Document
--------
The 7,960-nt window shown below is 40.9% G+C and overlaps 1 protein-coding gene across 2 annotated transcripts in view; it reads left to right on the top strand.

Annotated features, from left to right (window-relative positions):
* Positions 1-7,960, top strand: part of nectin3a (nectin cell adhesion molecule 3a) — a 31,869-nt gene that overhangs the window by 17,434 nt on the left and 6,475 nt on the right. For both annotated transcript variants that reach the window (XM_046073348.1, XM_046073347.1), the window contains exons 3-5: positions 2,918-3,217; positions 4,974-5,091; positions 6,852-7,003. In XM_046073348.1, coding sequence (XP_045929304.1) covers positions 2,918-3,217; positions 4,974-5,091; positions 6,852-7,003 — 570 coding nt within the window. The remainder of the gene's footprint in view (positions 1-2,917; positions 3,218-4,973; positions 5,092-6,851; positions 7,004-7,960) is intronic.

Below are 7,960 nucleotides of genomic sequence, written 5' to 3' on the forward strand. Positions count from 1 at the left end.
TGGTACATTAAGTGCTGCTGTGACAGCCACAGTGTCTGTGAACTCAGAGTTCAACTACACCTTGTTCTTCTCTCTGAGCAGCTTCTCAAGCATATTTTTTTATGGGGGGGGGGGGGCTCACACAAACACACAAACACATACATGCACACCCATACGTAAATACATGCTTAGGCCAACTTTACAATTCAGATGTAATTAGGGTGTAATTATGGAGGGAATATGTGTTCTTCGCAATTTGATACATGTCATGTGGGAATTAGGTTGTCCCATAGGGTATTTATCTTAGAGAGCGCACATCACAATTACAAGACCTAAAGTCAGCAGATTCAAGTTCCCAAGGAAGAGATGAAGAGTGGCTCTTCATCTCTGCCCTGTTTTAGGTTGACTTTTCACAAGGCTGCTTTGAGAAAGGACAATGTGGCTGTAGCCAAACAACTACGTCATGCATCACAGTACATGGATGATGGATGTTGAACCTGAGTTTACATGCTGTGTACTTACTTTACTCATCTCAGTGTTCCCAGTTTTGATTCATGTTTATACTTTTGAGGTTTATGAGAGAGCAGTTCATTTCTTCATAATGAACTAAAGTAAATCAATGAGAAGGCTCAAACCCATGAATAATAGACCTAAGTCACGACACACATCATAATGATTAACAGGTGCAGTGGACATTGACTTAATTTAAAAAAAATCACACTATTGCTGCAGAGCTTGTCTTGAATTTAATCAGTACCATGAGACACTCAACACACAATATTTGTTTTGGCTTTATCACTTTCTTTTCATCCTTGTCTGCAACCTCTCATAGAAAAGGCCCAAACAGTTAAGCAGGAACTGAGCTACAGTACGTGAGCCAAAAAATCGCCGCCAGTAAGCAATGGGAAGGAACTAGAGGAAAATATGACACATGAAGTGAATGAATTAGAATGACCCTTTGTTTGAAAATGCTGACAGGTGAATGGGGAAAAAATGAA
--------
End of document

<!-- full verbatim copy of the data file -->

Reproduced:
The 7,960-nt window shown below is 40.9% G+C and overlaps 1 protein-coding gene across 2 annotated transcripts in view; it reads left to right on the top strand.

Annotated features, from left to right (window-relative positions):
* Positions 1-7,960, top strand: part of nectin3a (nectin cell adhesion molecule 3a) — a 31,869-nt gene that overhangs the window by 17,434 nt on the left and 6,475 nt on the right. For both annotated transcript variants that reach the window (XM_046073348.1, XM_046073347.1), the window contains exons 3-5: positions 2,918-3,217; positions 4,974-5,091; positions 6,852-7,003. In XM_046073348.1, coding sequence (XP_045929304.1) covers positions 2,918-3,217; positions 4,974-5,091; positions 6,852-7,003 — 570 coding nt within the window. The remainder of the gene's footprint in view (positions 1-2,917; positions 3,218-4,973; positions 5,092-6,851; positions 7,004-7,960) is intronic.

Below are 7,960 nucleotides of genomic sequence, written 5' to 3' on the forward strand. Positions count from 1 at the left end.
TGGTACATTAAGTGCTGCTGTGACAGCCACAGTGTCTGTGAACTCAGAGTTCAACTACACCTTGTTCTTCTCTCTGAGCAGCTTCTCAAGCATATTTTTTTATGGGGGGGGGGGGGCTCACACAAACACACAAACACATACATGCACACCCATACGTAAATACATGCTTAGGCCAACTTTACAATTCAGATGTAATTAGGGTGTAATTATGGAGGGAATATGTGTTCTTCGCAATTTGATACATGTCATGTGGGAATTAGGTTGTCCCATAGGGTATTTATCTTAGAGAGCGCACATCACAATTACAAGACCTAAAGTCAGCAGATTCAAGTTCCCAAGGAAGAGATGAAGAGTGGCTCTTCATCTCTGCCCTGTTTTAGGTTGACTTTTCACAAGGCTGCTTTGAGAAAGGACAATGTGGCTGTAGCCAAACAACTACGTCATGCATCACAGTACATGGATGATGGATGTTGAACCTGAGTTTACATGCTGTGTACTTACTTTACTCATCTCAGTGTTCCCAGTTTTGATTCATGTTTATACTTTTGAGGTTTATGAGAGAGCAGTTCATTTCTTCATAATGAACTAAAGTAAATCAATGAGAAGGCTCAAACCCATGAATAATAGACCTAAGTCACGACACACATCATAATGATTAACAGGTGCAGTGGACATTGACTTAATTTAAAAAAAATCACACTATTGCTGCAGAGCTTGTCTTGAATTTAATCAGTACCATGAGACACTCAACACACAATATTTGTTTTGGCTTTATCACTTTCTTTTCATCCTTGTCTGCAACCTCTCATAGAAAAGGCCCAAACAGTTAAGCAGGAACTGAGCTACAGTACGTGAGCCAAAAAATCGCCGCCAGTAAGCAATGGGAAGGAACTAGAGGAAAATATGACACATGAAGTGAATGAATTAGAATGACCCTTTGTTTGAAAATGCTGACAGGTGAATGGGGAAAAAATGAA